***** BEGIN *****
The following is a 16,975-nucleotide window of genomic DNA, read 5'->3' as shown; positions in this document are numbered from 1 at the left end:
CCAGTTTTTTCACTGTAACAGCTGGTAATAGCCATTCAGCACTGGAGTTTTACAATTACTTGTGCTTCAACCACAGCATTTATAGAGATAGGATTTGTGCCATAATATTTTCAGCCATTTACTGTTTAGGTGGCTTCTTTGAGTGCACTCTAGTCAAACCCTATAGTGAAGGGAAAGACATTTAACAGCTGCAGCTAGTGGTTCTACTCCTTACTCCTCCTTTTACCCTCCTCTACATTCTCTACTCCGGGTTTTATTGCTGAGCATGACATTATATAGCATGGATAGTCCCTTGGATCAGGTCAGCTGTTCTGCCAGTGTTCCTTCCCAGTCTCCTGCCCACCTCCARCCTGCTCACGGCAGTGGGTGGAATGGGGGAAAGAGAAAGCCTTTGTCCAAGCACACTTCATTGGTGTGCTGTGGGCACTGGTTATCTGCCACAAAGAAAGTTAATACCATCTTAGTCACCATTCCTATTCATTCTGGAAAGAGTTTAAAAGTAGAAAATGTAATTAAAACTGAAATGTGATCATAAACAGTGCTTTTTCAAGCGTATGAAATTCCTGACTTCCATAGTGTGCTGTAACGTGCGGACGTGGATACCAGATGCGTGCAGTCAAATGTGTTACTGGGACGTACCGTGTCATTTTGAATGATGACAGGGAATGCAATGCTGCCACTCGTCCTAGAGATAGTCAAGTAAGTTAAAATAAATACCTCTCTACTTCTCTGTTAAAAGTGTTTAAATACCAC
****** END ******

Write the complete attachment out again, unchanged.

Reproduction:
The following is a 16,975-nucleotide window of genomic DNA, read 5'->3' as shown; positions in this document are numbered from 1 at the left end:
CCAGTTTTTTCACTGTAACAGCTGGTAATAGCCATTCAGCACTGGAGTTTTACAATTACTTGTGCTTCAACCACAGCATTTATAGAGATAGGATTTGTGCCATAATATTTTCAGCCATTTACTGTTTAGGTGGCTTCTTTGAGTGCACTCTAGTCAAACCCTATAGTGAAGGGAAAGACATTTAACAGCTGCAGCTAGTGGTTCTACTCCTTACTCCTCCTTTTACCCTCCTCTACATTCTCTACTCCGGGTTTTATTGCTGAGCATGACATTATATAGCATGGATAGTCCCTTGGATCAGGTCAGCTGTTCTGCCAGTGTTCCTTCCCAGTCTCCTGCCCACCTCCARCCTGCTCACGGCAGTGGGTGGAATGGGGGAAAGAGAAAGCCTTTGTCCAAGCACACTTCATTGGTGTGCTGTGGGCACTGGTTATCTGCCACAAAGAAAGTTAATACCATCTTAGTCACCATTCCTATTCATTCTGGAAAGAGTTTAAAAGTAGAAAATGTAATTAAAACTGAAATGTGATCATAAACAGTGCTTTTTCAAGCGTATGAAATTCCTGACTTCCATAGTGTGCTGTAACGTGCGGACGTGGATACCAGATGCGTGCAGTCAAATGTGTTACTGGGACGTACCGTGTCATTTTGAATGATGACAGGGAATGCAATGCTGCCACTCGTCCTAGAGATAGTCAAGTAAGTTAAAATAAATACCTCTCTACTTCTCTGTTAAAAGTGTTTAAATACCAC